Joe Schmidt sends World Cup warning ahead of crucial England clash
Coach says any drop in standards can have ramifications for Japan
Joe Schmidt has warned that a drop in performance in the Six Nations could have ramifications for Ireland at the World Cup.
The departing head coach is targeting a top-two finish in this year's tournament and wants his champions to attack their attempt to win two in a row rather than defend their title.
He goes into his final championship having won three in five attempts and his team are odds-on favourites to retain the trophy after claiming the Grand Slam last season.
That is based on their exceptional 2018 performances that culminated in a famous win over New Zealand in November.
Although the World Cup is the primary goal for the year ahead, Schmidt warned against getting too caught up in long-term thinking at the expense of short-term results.
"You play England in 10 days, you don't think too much about a World Cup because I think the danger is you can damage a World Cup - your confidence, your expectation, your momentum, just because you look too far ahead and don't give due respect to what is one of the biggest teams in world rugby. You are just opening yourself up for an opportunity for them to take advantage of you," he said, before being asked if a successful Six Nations is the best preparation for a successful World Cup.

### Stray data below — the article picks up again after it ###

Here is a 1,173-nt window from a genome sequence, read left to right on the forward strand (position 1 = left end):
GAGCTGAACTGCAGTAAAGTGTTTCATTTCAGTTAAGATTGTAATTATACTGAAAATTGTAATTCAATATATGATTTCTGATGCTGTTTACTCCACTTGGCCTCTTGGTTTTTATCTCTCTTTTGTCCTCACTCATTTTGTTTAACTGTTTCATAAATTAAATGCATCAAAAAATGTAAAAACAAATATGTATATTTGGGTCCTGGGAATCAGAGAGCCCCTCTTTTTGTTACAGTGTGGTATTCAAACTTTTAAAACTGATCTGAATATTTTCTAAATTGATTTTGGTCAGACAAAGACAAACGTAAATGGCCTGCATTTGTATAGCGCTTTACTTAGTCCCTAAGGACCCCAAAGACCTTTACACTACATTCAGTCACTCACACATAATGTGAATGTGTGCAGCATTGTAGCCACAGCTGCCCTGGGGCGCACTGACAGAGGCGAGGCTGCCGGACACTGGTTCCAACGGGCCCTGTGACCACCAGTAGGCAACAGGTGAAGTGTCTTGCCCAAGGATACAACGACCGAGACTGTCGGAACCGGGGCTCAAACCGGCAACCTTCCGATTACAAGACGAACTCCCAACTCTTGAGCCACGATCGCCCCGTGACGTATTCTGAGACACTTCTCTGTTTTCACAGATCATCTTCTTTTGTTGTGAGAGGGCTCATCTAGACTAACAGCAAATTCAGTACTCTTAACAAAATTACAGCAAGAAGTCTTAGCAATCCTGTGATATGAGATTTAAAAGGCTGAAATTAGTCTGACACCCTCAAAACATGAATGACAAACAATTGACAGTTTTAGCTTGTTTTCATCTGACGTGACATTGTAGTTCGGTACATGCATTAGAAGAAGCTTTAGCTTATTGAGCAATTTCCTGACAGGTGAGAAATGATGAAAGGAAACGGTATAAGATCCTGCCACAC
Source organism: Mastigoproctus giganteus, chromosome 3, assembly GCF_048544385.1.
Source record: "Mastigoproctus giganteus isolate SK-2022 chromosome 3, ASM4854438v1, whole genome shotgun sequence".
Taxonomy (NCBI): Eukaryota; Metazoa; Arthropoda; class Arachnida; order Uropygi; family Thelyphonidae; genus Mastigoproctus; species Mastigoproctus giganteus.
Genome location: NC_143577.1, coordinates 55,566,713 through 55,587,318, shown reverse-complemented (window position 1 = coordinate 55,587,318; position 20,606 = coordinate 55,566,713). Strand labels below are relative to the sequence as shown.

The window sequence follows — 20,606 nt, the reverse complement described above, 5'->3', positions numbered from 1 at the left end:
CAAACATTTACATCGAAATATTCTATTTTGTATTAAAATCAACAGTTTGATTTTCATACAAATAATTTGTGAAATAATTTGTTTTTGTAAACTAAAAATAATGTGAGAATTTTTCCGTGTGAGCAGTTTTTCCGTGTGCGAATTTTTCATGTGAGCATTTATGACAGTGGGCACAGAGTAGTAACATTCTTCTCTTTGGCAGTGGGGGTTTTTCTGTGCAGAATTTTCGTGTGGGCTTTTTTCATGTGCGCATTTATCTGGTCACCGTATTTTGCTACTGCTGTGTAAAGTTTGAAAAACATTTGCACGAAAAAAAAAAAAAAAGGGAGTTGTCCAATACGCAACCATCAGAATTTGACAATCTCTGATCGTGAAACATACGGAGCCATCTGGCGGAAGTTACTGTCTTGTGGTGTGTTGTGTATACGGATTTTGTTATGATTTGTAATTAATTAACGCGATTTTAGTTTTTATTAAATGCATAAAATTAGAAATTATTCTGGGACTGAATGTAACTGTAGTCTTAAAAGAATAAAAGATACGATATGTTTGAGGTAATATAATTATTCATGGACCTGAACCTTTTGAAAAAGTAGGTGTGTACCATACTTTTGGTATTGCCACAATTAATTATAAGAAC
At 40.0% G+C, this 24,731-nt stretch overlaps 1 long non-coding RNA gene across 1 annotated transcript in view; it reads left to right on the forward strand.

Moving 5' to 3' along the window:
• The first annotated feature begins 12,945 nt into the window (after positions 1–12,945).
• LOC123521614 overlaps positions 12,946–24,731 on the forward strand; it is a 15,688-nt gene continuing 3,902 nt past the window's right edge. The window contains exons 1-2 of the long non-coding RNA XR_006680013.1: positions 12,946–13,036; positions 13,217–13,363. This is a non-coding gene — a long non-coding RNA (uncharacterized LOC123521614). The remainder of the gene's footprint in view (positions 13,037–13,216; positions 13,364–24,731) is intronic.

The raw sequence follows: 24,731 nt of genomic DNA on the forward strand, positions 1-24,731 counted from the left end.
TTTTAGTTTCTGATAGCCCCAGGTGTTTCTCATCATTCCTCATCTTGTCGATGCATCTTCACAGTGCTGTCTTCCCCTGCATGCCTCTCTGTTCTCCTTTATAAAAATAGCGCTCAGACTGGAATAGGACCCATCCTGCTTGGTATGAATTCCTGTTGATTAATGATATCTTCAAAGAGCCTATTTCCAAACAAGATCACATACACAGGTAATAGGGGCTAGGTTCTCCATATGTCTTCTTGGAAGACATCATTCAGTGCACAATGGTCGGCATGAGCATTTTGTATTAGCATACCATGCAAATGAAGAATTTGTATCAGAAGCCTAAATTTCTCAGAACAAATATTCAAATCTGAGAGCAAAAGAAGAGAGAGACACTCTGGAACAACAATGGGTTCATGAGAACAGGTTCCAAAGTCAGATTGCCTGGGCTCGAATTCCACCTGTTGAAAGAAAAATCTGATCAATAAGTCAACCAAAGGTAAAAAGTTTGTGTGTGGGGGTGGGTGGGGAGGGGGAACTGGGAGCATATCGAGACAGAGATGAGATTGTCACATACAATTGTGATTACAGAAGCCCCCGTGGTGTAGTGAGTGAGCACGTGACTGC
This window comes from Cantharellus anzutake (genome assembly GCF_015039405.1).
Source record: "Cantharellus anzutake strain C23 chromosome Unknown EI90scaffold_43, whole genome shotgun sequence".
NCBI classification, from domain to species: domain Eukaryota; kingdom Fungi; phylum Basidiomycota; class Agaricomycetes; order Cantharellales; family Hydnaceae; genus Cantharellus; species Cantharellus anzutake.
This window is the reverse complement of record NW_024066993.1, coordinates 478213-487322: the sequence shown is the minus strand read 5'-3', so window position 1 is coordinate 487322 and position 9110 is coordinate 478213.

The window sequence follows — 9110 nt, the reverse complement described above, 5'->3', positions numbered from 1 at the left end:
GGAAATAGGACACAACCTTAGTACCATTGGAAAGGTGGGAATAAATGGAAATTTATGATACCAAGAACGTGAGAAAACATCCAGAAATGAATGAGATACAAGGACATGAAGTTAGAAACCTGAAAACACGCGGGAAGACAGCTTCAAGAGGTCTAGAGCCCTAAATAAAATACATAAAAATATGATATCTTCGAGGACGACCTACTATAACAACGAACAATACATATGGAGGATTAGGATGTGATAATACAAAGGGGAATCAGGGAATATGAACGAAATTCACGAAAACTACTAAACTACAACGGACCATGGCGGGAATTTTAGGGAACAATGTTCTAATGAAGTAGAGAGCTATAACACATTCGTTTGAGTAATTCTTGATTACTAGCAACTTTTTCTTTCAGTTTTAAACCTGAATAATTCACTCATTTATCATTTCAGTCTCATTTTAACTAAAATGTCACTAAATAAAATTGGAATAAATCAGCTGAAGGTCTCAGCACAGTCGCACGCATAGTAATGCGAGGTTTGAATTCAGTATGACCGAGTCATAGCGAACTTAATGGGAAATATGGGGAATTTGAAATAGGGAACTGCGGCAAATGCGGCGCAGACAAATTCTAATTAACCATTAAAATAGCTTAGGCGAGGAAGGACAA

"Yeah, and I think it is not simplistic and it is a bit more holistic for us.
"A good Six Nations is how did we go training, who impressed us training, who worked their way through and forced their way into a match-day squad who hadn't played for us before, all those elements, I think they are really important.
"So is the on-field visible 40 minutes followed by the other 40 but there is the regular real stress opportunity that comes with being in camp for seven weeks."
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Asked what a successful Six Nations looks like, Schmidt said a place in the top two would suffice.
"One that we can integrate these new guys," he said. "One that we can play at the top of our game.
"I know people always want something concrete.
"Something that is objective or result-based, and as I said last year, if we can get in the top two you know you are in the mix.
"You know that if you are in the top two, and we have just spoken about how competitive some of those teams are, I think we can keep our confidence that we are still on the right track.
"There are so many variables that you don't control in the game.
"To have three out of five (titles)... I've been incredibly lucky to be involved in a period that has been really strong for Irish rugby.
"And to have those three, we'd love to add another one if we can, but I know that there is five other coaches here today (at the tournament launch) that are very, very motivated to do exactly the same thing."
As champions, his team are the team to beat but Schmidt wants them to go out and attack the task at hand.
"I think you have got to go hunting, so if we are hunted that's fine," he said.
"But we have got to go hunting as well. We have to make sure we have everything nailed on, that we are really well prepared, that we know what our play looks like and, no doubt, the play of others – so we will have a good look at the England side when it comes out."